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EDITOR’S TAKE: South is GOP’s ace in the hole to keep control of U.S. House in 2018

♦By Rich Shumate, ChickenFriedPolitics editor

With President Trump’s approval ratings at historically low levels, Democrats have high hopes of taking back the U.S. House in 2018. But those hopes are tempered by a giant geographic obstacle standing in their way — namely, the South. To reclaim the House, Democrats need to flip 24 seats, shifting about 10 percent of the seats that Republicans now hold. But a 10 percent shift in the South would require winning 11 seats, and, if Democrats fall short of that total, they will need to shift an even higher percentage of seats throughout the rest of the country — as much as 19 percent if they come up empty in the South. And as right now, they have a realistic shot at flipping just seven Southern seats, five of which have been in Republican hands for decades and only one of which is currently open. (Posted July 12)


EDITOR’S TAKE: Confederate namesake counties show Democratic decline accelerated by Trump

♦By Rich Shumate, editor





Jefferson Davis and Robert E. Lee loom large as icons of the Southern Confederacy, so much so that 11 Southern counties and one Louisiana parish bear their names. But if these lions of the South are aware of what is happening in their namesake counties today, they may be rotating in their graves. Changes in presidential voting in these counties over the past 40 years illustrate just how far the Black Republicans against which Lee and Davis would have railed are now transcendent—and how much white Southerners have forsaken their Democratic roots. The 2016 presidential results also show that the Republicanization of the South seems to be accelerating in these counties that bear the mark of Southern heritage. (Posted March 3)


POLITICSNC.COM: Map shows that Pat McCrory’s loss in North Carolina governor’s race was due to Roy Cooper’s support in western counties that Donald Trump won.

EDITOR’S TAKE: Clinton ran worse in the South than Obama

♦By Rich Shumate, Chicken Fried editor

election-central-16Prior to the November 8 election, Democrats were publicly hopeful that they might finally be turning back Republican hegemony in the South, to the degree that pro-Hillary Clinton ads were running not only in the battleground states of Florida and North Carolina but also in reliably Republican Georgia and Texas.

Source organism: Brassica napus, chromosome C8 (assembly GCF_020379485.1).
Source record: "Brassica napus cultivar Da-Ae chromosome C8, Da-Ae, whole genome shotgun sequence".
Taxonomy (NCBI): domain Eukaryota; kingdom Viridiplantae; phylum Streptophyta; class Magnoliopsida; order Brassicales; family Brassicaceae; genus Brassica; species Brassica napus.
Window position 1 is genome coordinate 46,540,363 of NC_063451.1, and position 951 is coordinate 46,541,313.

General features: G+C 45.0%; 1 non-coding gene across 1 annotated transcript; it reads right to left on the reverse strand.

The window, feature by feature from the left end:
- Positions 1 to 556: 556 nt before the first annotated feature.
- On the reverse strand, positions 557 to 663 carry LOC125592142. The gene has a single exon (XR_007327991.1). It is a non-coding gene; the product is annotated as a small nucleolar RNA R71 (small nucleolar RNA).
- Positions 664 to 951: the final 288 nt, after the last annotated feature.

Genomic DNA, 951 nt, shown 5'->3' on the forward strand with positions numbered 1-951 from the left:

Election results show that thinking was not just wishful, it was magical.

In fact, Clinton did comparatively worse in the South than Barack Obama did four years ago (which, oddly, seems to undercut the notion that the South’s resistance to Obama was based on his race.) A look at region-wide and state-by-state figures in the presidential race shows just how grim election night was for Southerners with a D attached to their name.

Donald Trump carried 53.8 percent of the vote and 13 out of 14 Southern states. That performance was not as good as Mitt Romney’s in 2012, when he came in with 54.4 percent (although Romney only carried 12 states.) However, the performance gap between Trump and Clinton was actually larger than the gap between Romney and Obama because Clinton’s underperformance was even worse. (Posted November 11)


EDITOR’S TAKE: New demography erodes Confederate fervor

♦By Rich Shumate, Chicken Fried editor

southern states smThe newfound drive to retire the Confederate battle flag from the public arena may have been fueled by the visceral emotional reaction to the racist massacre at a church in Charleston, the Confederacy’s very birthplace. But the seeming ease with which Confederate artifacts are being swept away across the South can also be explained by another factor — shifts in the region’s demography that are eroding the regional insularity underpinning romantic attachment to the Lost Cause. (Posted June 28)


POLITICO.COM: The case against the rush toward early voting

♦By Eugene Kontorovich and John McGinnis, Politico Magazine

southern states ttankEarly voting  has grown so rapidly in recent decades that in the 2012 election, almost one-third of the ballots were cast before election day. While this has made voting more convenient, it also threatens the basic nature of our democracy by erasing a communal American experience where decisions are made at a definite point in time, by voters operating under a common set of facts. In essence, early voting is turning elections into a form of opinion polling, and we need to have a discussion about whether this “quiet revolution” has gone too far.


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